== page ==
3 Stats That Show What Memes Mean to Gen Z & Millennials

Memes have become a major part of young consumers’ visual language. Just how much are they using them, and what role do they play?

Last month, we told you about five meme accounts that reach over 46 million young followers on Instagram. Those accounts, which included F**kJerry and Daquan, are just the tip of the meme culture iceberg. Captioned images and videos (to bring it back to the basics) spread like wildfire on social media, where the inside-joke-esque media bring new life to nostalgic characters (like SpongeBob and Kermit), new personality to celebrities (like Keanu and Leonardo), and unexpected takes on the mundane (like stock images and Venn diagrams). The most popular memes find life offline on shirts, socks, bags, phone covers, and more.

Meme formats have certainly changed over time—meme generators used to be full of single characters (like Socially Awkward Penguin) on colorful backgrounds, and today they're more likely to be screenshots of social media posts commenting on a GIF, photo, or video. The Verge reports that Twitter and Tumblr posts are getting a new lease on life as screenshots on Instagram because the platform’s Discover tab allows faster browsing than Twitter, while Instagram images are displayed in full rather than being cut off. But while the last decade may have changed the format, the popularity of memes has only grown. As our meme account post indicated, there is now massive success to be had in being a curator of meme content. These meme accounts are even attracting ad dollars over influencer marketing. One talent strategy exec explains to Digiday that “Meme accounts get such a good return on investment compared to influencers, who no longer get the same results.”

Part of that has to do with their high engagement rates. According to YPulse’s latest…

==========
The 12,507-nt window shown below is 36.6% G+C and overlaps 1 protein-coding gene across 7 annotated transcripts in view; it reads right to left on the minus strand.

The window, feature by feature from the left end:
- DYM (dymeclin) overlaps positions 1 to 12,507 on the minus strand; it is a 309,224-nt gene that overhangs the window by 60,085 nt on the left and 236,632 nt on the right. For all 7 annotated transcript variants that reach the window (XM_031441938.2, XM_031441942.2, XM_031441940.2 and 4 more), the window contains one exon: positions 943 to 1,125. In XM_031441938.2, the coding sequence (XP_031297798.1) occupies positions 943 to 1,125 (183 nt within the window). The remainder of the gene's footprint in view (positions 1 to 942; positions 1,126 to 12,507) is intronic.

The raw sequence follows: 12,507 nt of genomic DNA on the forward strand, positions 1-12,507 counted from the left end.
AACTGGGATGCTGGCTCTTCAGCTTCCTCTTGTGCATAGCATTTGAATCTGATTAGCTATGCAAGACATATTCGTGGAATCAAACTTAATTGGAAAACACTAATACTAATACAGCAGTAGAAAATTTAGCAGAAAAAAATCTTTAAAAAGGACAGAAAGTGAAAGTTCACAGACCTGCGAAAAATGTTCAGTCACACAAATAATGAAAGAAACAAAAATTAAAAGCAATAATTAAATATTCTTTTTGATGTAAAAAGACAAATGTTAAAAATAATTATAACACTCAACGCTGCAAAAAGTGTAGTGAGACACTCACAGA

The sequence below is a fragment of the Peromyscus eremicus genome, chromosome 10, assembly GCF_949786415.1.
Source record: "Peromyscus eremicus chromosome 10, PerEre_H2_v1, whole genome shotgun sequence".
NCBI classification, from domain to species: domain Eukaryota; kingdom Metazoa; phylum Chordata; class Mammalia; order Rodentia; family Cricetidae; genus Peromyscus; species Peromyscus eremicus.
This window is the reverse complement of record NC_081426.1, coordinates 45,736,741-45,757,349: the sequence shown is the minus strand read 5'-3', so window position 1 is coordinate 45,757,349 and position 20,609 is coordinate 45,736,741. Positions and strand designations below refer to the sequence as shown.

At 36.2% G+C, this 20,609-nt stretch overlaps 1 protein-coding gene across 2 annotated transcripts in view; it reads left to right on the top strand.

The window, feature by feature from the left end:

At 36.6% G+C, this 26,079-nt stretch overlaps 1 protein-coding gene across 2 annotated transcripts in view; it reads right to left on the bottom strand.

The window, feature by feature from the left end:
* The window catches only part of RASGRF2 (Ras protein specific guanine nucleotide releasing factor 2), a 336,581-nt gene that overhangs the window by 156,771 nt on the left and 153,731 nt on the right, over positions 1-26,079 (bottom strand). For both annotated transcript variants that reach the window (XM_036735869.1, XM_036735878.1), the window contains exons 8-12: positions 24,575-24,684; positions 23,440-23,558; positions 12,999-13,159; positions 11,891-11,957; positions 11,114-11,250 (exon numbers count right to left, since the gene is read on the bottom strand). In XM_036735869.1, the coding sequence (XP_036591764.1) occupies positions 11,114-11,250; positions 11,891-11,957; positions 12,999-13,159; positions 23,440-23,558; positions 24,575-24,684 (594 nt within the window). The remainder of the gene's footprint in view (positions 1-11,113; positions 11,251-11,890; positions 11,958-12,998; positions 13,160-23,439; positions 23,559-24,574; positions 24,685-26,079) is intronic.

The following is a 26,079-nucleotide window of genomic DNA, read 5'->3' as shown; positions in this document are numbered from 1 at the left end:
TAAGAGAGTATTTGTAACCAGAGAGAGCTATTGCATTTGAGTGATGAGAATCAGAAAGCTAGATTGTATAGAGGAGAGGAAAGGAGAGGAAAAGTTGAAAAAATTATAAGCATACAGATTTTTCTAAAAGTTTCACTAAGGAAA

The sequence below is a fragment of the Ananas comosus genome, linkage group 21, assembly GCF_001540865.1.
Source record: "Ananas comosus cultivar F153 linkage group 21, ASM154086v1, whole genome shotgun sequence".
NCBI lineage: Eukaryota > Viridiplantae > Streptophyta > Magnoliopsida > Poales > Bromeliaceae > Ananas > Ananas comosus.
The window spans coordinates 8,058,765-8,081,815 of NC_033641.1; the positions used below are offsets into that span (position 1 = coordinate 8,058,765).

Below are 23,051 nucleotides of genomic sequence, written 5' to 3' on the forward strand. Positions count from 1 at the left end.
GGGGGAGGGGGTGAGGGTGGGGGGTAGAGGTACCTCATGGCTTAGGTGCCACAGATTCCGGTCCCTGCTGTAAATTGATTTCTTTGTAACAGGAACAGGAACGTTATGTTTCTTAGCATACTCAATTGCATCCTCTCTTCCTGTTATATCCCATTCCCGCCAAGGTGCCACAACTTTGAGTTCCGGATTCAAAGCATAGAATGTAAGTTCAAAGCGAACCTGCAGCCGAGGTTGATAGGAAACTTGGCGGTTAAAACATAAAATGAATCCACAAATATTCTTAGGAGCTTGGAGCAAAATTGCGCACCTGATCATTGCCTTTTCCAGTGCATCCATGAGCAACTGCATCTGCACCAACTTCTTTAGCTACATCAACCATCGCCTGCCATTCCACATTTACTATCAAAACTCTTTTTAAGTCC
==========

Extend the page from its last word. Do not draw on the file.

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Quote of the Day: “Retail should be a facilitator for experience, rather than just selling product.”—Sharmandean Reid, Founder, Wah Nails London (YPulse)

Millennials seeking portable booze are cracking open canned wine. Even though the category still only accounts for less than 1% of the Millennial-favorite alcoholic beverages’ market, Nielsen reports it spiked 69% last year and continues to gain ground. An exec at Delicato Family Wines explains, “Millennials have grown up in a world where consuming wine outdoors—or any location outside of the traditional table—is more acceptable than generations past.” (Wine Spectator)

Summer camps are cropping up to teach kids how to become YouTubers. At I-D Tech Camps, Level Up, and Star Camps, kids can learn all about how to, as the latter puts it, “Become an Internet sensation.” They offer courses in how to create and post videos, from shooting clips to editing audio, and how to build their personal brand. But don’t worry, most are framing YouTubing as a hobby, not a career, and setting kids’ expectations accordingly. (WSJ)

A new bill could change the free-to-play profit model that’s made games like Fortnite top earners. Senators have proposed the official ban of “loot boxes,” or items that players can buy (and sometimes must buy) to win a video game, often gambling on what’s inside. Senator Ed Markey explains that “Inherently manipulative game features that take advantage of kids and turn play time into pay time should be out of bounds.” For some, this will eliminate a key revenue stream and open the door to review other in-game purchases.  (The Verge)

A social media overhaul upped Corn Nuts’ sales by 12%—with no paid support.The snack’s sales were stagnant before a new exec took over their Twitter, infusing it with the personable tone food brands have become known for (and sometimes notorious for). Since then, followers spiked from 650 to 21,000, and what they’re calling a “scrappy” strategy “absolutely translated to sales,” reporting that retail sales spiked 12% and Millennials’ repeat purchases rose the same percentage. (Marketing Dive)

The retail apocalypse continues, with 7,000 more stores closing their doors in 2019. CoStar Group estimates that the square footage of retail space closed has topped its own record each year since 2017, and this year they’re “predicting more of the same.” PayLess ShoeSource, Gymboree, Dressbarn, and Charlotte Russe lead the list of number stores planned to shutter this year, as retailers learn to scale down size and up Experiencification for young shoppers. (Business Insider

Quote of the Day: “It’s a really interesting time at the moment in catalog [music]…Sometimes, it’s a question of how we make something out of nothing.”—Tim Fraser-Harding, President, Global Catalogue, Recorded Music at Warner Music Group (Rolling Stone)

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